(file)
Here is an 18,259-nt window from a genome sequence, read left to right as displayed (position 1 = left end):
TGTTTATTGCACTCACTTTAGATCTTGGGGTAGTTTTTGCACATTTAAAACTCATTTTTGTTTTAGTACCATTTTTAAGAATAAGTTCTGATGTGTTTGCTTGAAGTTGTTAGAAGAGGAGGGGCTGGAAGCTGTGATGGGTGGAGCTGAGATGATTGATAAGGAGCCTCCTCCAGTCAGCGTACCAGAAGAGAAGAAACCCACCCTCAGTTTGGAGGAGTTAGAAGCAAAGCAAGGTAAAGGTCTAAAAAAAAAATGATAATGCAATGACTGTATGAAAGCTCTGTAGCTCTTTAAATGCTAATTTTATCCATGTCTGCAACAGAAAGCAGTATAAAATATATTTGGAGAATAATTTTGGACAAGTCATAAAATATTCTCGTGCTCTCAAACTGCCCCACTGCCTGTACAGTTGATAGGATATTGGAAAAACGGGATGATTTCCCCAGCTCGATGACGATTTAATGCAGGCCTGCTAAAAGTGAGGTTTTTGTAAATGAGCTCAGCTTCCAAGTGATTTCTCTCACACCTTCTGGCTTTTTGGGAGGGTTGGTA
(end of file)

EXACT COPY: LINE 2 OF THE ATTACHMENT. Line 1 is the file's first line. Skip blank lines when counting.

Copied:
TGTTTATTGCACTCACTTTAGATCTTGGGGTAGTTTTTGCACATTTAAAACTCATTTTTGTTTTAGTACCATTTTTAAGAATAAGTTCTGATGTGTTTGCTTGAAGTTGTTAGAAGAGGAGGGGCTGGAAGCTGTGATGGGTGGAGCTGAGATGATTGATAAGGAGCCTCCTCCAGTCAGCGTACCAGAAGAGAAGAAACCCACCCTCAGTTTGGAGGAGTTAGAAGCAAAGCAAGGTAAAGGTCTAAAAAAAAAATGATAATGCAATGACTGTATGAAAGCTCTGTAGCTCTTTAAATGCTAATTTTATCCATGTCTGCAACAGAAAGCAGTATAAAATATATTTGGAGAATAATTTTGGACAAGTCATAAAATATTCTCGTGCTCTCAAACTGCCCCACTGCCTGTACAGTTGATAGGATATTGGAAAAACGGGATGATTTCCCCAGCTCGATGACGATTTAATGCAGGCCTGCTAAAAGTGAGGTTTTTGTAAATGAGCTCAGCTTCCAAGTGATTTCTCTCACACCTTCTGGCTTTTTGGGAGGGTTGGTA